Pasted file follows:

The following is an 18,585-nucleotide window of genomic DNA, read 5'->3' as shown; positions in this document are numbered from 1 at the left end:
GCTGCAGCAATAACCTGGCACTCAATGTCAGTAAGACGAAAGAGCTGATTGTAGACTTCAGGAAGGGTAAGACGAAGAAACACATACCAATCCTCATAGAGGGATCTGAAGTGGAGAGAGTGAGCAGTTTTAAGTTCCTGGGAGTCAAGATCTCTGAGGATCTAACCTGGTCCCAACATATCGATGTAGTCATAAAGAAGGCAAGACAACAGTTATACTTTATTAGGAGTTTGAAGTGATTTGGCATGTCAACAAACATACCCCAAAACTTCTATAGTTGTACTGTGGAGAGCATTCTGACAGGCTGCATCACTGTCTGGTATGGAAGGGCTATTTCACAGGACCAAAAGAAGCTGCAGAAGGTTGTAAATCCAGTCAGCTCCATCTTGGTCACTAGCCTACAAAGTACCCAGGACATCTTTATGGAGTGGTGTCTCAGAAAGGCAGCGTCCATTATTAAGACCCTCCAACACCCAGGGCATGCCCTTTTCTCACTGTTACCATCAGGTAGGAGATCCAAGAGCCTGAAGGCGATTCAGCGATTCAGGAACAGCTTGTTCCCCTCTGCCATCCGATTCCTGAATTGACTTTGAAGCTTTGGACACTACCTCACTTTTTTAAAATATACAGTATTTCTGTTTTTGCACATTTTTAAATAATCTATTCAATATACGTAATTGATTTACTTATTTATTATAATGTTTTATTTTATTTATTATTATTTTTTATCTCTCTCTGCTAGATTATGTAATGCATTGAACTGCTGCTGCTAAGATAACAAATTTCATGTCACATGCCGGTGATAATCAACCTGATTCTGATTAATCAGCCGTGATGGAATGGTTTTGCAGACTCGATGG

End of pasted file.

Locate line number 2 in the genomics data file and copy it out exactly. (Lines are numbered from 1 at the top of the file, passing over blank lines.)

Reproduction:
GCTGCAGCAATAACCTGGCACTCAATGTCAGTAAGACGAAAGAGCTGATTGTAGACTTCAGGAAGGGTAAGACGAAGAAACACATACCAATCCTCATAGAGGGATCTGAAGTGGAGAGAGTGAGCAGTTTTAAGTTCCTGGGAGTCAAGATCTCTGAGGATCTAACCTGGTCCCAACATATCGATGTAGTCATAAAGAAGGCAAGACAACAGTTATACTTTATTAGGAGTTTGAAGTGATTTGGCATGTCAACAAACATACCCCAAAACTTCTATAGTTGTACTGTGGAGAGCATTCTGACAGGCTGCATCACTGTCTGGTATGGAAGGGCTATTTCACAGGACCAAAAGAAGCTGCAGAAGGTTGTAAATCCAGTCAGCTCCATCTTGGTCACTAGCCTACAAAGTACCCAGGACATCTTTATGGAGTGGTGTCTCAGAAAGGCAGCGTCCATTATTAAGACCCTCCAACACCCAGGGCATGCCCTTTTCTCACTGTTACCATCAGGTAGGAGATCCAAGAGCCTGAAGGCGATTCAGCGATTCAGGAACAGCTTGTTCCCCTCTGCCATCCGATTCCTGAATTGACTTTGAAGCTTTGGACACTACCTCACTTTTTTAAAATATACAGTATTTCTGTTTTTGCACATTTTTAAATAATCTATTCAATATACGTAATTGATTTACTTATTTATTATAATGTTTTATTTTATTTATTATTATTTTTTATCTCTCTCTGCTAGATTATGTAATGCATTGAACTGCTGCTGCTAAGATAACAAATTTCATGTCACATGCCGGTGATAATCAACCTGATTCTGATTAATCAGCCGTGATGGAATGGTTTTGCAGACTCGATGG